The Key to Safety During Lockout/Tagout

The Key to Safety During Lockout/Tagout

One critical element of protection during LOTO procedures is the use of arc-rated flame resistant (AR/FR) clothing.

In the electrical industry, you have probably heard the phrase “we don’t work energized.” But is this statement accurate? The answer is almost always no, due to a common misunderstanding of what qualifies as energized work. 

Both OSHA and NFPA 70E have rules to address this issue, including lockout/tagout (LOTO) for OSHA and Electrically Safe Work Condition (ESWC) for 70E. Simply turning off a breaker is not enough, since all but one step in the process is considered energized work according to both standards.

To create a de-energized work condition, a qualified person must follow a multi-step process that includes physically locking out the system with a signed tag, testing for absence of voltage and testing the voltmeter in a live system to confirm it works. 

All these steps require arc-rated flame resistant (AR/FR) clothing and other PPE since they are considered energized work. Reversing the process by removing the lock, restoring power and confirming the presence of voltage are also considered energized work. Depending on how you count the steps, six out of the seven steps required by OSHA and 70E are considered energized work. 

Do you still think you do not work energized? Here is our favorite question: Do you own a voltmeter? If you said yes, you work energized.

What Qualifies as de-Energized Work?

From both a standards and practical/PPE perspective, little of what is called “de-energized work” qualifies as such. Unless you are pulling wire in new construction that is not connected to the grid and has no temporary power, most of every job you perform is energized work. Therefore, according to NFPA 70E, it is critical to establish an ESWC before performing work on electrical conductors or circuit parts operating at voltages equal to or greater than 50 volts.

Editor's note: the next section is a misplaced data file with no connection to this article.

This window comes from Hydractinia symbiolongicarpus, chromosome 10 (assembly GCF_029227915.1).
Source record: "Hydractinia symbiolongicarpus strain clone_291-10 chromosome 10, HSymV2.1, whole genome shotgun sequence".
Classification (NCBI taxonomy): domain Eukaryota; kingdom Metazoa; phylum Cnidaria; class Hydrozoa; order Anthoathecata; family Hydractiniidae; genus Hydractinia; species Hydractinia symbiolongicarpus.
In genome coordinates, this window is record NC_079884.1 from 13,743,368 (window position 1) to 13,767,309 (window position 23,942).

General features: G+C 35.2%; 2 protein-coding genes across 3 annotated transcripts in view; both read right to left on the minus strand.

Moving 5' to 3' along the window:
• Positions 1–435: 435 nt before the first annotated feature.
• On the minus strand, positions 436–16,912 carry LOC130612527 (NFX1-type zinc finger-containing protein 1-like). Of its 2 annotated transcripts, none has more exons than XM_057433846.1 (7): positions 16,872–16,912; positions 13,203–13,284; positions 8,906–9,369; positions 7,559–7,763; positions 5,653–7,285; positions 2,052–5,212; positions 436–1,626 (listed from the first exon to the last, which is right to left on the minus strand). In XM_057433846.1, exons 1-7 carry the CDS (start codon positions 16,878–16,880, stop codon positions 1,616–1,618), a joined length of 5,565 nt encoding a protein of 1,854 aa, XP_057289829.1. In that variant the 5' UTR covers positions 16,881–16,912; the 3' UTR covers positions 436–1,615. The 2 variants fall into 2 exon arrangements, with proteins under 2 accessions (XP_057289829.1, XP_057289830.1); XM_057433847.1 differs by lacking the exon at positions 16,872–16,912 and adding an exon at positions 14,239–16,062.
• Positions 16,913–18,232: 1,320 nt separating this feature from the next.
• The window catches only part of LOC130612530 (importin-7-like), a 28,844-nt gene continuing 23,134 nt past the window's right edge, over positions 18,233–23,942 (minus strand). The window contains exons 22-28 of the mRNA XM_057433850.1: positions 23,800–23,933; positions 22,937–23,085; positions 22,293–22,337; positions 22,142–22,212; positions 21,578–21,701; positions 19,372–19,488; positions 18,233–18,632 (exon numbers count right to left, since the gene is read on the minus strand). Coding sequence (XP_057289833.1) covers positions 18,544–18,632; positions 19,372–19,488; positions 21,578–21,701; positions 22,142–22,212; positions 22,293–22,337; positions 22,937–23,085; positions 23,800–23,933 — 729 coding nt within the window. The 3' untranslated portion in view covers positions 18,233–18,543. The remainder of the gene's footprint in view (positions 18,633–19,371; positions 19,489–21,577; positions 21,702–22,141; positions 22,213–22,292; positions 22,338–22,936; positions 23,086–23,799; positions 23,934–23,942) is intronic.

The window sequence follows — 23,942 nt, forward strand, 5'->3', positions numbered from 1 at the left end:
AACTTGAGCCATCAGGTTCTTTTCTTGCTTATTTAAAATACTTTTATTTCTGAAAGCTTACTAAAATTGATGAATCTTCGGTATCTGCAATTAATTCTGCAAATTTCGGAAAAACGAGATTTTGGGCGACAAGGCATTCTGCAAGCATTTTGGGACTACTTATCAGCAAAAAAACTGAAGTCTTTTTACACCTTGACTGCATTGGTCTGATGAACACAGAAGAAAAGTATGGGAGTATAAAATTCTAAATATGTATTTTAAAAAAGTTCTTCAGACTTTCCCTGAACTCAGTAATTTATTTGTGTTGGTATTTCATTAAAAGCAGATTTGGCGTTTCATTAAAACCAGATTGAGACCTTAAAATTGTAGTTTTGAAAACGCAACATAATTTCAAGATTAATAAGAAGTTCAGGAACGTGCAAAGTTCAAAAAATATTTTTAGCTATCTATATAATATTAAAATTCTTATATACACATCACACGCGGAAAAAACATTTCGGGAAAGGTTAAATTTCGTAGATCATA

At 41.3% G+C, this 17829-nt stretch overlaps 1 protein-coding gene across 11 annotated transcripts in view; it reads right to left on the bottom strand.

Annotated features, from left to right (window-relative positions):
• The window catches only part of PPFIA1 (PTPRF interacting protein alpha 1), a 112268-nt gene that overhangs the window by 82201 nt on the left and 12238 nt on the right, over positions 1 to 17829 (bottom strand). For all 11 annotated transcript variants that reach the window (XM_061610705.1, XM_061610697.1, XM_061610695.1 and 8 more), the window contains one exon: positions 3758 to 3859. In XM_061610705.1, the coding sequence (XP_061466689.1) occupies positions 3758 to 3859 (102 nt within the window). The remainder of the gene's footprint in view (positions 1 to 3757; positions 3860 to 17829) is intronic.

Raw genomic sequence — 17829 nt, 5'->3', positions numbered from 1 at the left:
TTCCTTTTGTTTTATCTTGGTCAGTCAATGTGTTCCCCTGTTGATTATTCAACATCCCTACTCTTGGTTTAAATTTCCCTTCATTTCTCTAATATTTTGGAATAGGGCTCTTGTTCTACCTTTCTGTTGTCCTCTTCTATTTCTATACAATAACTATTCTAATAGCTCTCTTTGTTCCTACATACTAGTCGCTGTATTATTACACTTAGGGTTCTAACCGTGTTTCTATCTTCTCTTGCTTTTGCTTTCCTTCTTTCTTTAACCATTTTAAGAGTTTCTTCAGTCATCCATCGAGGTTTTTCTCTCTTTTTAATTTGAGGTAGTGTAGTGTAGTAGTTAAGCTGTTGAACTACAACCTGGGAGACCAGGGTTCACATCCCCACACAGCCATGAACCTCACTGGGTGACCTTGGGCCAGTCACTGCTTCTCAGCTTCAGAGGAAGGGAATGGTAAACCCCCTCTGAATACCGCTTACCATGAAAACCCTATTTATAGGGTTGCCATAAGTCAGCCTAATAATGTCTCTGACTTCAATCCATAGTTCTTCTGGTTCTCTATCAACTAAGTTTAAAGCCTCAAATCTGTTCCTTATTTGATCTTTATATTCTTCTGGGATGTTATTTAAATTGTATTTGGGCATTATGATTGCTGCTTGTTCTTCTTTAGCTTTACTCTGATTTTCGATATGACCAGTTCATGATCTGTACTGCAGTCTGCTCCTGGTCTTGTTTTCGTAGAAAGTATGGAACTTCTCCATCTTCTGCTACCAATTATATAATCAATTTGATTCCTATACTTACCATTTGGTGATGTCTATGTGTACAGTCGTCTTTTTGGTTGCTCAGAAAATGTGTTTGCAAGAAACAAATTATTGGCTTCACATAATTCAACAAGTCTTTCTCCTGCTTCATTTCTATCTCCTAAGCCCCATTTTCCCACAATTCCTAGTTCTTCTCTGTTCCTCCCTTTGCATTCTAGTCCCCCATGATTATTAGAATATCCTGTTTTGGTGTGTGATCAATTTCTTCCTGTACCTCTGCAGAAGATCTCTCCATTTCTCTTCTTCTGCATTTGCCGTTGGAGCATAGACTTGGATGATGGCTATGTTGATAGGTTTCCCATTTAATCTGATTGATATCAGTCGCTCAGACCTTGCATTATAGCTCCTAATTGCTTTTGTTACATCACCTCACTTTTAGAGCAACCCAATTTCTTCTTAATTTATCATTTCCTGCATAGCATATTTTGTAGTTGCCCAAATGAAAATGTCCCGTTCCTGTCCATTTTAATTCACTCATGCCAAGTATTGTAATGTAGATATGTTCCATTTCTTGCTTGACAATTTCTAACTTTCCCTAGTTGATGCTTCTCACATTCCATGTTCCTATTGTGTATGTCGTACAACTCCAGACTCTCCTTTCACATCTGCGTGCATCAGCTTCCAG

Unfortunately, many people misunderstand the standards and hazards or choose to ignore them, resulting in a fatality rate of about one person each week in the United States, and a significant injury rate much higher. 

However, there is good news in the face of these tragedies: They are entirely preventable by taking necessary precautions. Establishing an electrically safe work environment whenever possible and wearing AR/FR clothing as daily wear are two key precautions.

During the LOTO process, it is not just the process itself that is important—it is also essential to ensure that all personnel involved in the LOTO process are protected from the hazards they may encounter. 

One critical element of protection during LOTO procedures is the use of AR/FR clothing. These garments are specially designed to protect workers from the thermal hazards of electric arcs and other heat-related risks that may occur during the LOTO process. During each step of the process, workers must wear appropriate AR/FR clothing to protect themselves from any potential electrical or thermal hazards.

Empowering Workers

The Partnership for Electrical Safety (PES) has embraced the opportunity to educate workers and their employers. In collaboration with OSHA, PES has undertaken an extensive analysis of the compliance rates for NFPA 70E standards, as well as the frequency and severity of arc flash events among commercial and industrial electricians throughout the U.S.